The Day I Almost Lost My Hero

May 30, 2011 was the first day of summer vacation, and the day that would mark the beginning of my real teenage life. I had a car, a job, and the permission of my parents to go and come as I pleased, so long as I was back by curfew. However, something that morning was not how I had anticipated; my dad was home with a terrible headache. He told me he’d woken up several times that night because the pain was so gut wrenching.

I went to pick up some Tylenol, hoping that would ease his pain, but nothing happened.

As the weeks passed, my dad’s headache only worsened, leaving him bed ridden for well over three-quarters of the day. I walked into his room one day to discuss a Led Zeppelin album and all I could do was stare at him. His facial expression was lifeless and full of defeat. “It hurts so much, I’d rather be dead.

” I heard him say. The words flowed out of his mouth so effortlessly, it was evident he wasn’t lying. I fought myself with everything I had and gritted my teeth as I forced out the words “It’ll get better dad, I promise.” Here was the one person who fueled my everlasting motivation, and strengthened my hunger for knowledge. The one person who loved me unconditionally, and all I could do was hold back tears, run off, and try to scrape those engraved words out of my head.

Before I knew it a whole month had passed and still nothing had changed, except that my focus was completely devoted to my father.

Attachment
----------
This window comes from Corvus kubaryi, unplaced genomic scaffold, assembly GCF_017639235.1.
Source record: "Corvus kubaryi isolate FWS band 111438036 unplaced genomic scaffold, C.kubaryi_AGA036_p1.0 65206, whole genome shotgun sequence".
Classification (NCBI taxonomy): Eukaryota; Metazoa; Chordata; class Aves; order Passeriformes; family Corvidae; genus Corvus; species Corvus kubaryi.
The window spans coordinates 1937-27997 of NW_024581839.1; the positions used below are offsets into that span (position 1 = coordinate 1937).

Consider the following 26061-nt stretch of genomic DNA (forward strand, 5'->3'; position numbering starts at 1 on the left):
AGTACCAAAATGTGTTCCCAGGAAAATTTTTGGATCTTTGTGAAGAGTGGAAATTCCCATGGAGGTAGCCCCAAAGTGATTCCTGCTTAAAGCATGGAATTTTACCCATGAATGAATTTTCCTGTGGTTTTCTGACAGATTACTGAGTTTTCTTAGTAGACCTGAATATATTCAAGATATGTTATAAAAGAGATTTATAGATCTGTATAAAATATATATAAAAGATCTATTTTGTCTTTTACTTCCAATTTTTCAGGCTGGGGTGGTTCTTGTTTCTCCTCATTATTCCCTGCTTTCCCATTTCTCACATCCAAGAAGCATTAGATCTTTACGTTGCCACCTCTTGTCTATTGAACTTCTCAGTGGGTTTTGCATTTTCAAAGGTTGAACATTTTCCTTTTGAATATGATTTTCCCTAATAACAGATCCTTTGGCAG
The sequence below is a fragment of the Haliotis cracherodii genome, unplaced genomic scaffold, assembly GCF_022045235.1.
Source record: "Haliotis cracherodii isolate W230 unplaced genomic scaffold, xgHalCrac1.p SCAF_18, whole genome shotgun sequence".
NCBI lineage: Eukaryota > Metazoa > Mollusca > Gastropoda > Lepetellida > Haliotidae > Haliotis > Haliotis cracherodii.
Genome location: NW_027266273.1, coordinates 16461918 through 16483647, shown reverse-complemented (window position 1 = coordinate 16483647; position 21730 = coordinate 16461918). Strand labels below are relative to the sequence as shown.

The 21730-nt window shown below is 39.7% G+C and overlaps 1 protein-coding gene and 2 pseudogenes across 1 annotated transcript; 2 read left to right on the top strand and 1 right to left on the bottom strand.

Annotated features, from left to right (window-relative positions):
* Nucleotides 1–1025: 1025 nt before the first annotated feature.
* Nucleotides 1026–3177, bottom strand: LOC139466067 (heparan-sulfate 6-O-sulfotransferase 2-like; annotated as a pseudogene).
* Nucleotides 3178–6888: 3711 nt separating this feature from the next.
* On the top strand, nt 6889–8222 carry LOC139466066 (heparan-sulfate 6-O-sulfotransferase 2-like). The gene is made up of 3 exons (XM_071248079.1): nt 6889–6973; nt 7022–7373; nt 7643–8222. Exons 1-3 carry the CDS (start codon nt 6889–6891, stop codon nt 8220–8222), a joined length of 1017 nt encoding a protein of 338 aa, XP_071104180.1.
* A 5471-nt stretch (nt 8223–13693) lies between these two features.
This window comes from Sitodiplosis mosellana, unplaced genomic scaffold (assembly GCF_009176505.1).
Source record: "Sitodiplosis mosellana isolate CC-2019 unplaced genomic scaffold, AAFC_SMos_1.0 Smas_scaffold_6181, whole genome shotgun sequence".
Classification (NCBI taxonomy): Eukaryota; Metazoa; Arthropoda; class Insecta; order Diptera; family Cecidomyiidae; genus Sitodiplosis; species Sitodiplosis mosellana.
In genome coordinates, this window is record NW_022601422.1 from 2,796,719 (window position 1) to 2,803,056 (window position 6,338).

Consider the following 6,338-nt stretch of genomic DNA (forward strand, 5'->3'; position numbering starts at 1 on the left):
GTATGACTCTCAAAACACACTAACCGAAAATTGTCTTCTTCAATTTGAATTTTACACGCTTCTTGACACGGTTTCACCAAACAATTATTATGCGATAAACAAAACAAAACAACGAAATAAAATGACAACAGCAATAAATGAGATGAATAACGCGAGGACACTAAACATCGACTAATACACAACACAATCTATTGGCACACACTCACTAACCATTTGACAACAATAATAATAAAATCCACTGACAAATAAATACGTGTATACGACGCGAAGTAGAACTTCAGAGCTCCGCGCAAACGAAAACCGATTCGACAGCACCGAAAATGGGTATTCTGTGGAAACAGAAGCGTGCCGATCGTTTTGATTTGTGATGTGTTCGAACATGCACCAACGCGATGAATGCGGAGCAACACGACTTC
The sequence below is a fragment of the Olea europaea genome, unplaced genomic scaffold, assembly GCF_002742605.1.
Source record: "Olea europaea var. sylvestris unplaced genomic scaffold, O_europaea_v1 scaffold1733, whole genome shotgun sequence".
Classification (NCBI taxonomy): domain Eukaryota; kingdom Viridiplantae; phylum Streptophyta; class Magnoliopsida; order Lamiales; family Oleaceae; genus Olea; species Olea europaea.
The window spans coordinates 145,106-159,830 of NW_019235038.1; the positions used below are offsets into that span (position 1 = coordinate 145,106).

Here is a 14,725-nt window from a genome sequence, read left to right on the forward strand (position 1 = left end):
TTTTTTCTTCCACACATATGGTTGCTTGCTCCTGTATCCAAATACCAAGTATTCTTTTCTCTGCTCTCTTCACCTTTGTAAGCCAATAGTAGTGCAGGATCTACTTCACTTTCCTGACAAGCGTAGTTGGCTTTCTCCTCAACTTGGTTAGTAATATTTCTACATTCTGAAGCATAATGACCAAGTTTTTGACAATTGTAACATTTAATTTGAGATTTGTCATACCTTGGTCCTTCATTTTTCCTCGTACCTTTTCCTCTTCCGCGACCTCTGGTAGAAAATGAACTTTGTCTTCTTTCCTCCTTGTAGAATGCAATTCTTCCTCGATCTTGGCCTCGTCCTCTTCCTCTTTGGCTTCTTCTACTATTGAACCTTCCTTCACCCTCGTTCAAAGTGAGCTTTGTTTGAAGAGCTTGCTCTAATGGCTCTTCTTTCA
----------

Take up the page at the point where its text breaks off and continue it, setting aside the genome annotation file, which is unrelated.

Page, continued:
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I quit my job, and hardly saw my friends. I spent all my time in doctor’s offices and waiting rooms, looking at the same copy of National Geographic. Every few days I’d go to the pharmacy and little by little our mail counter turned into our own personal drugstore.

The more we’d talk to doctors the angrier I’d become. Not one could make a proper diagnosis during the 2 months that had passed, so I knew I had to do something. Little by little I’d find things out. Diabetes here, High Blood Pressure there. Every finding I discovered, I’d discuss with my dad and he’d relay it back to his doctors.

Finally, the thirteen medications he was ingesting everyday were making a small difference, and weeks after intricate dental work on a cavity his headaches finally subsided. The light was finally beginning to shine.

Putting my summer on hold to spend everyday caring for my dad made me stronger. I can face things more fearlessly with confidence and determination. Had I not taken matters into my own hands, my dad might still be laying lifeless in his bed. Three months later, the only thing wrong with my hero was a closed eyelid, which resulted from third-nerve palsy induced by diabetes. The pain was gone. The life was regained. I finally had my daddy back.

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The Day I Almost Lost My Hero. (2022, May 09). Retrieved from

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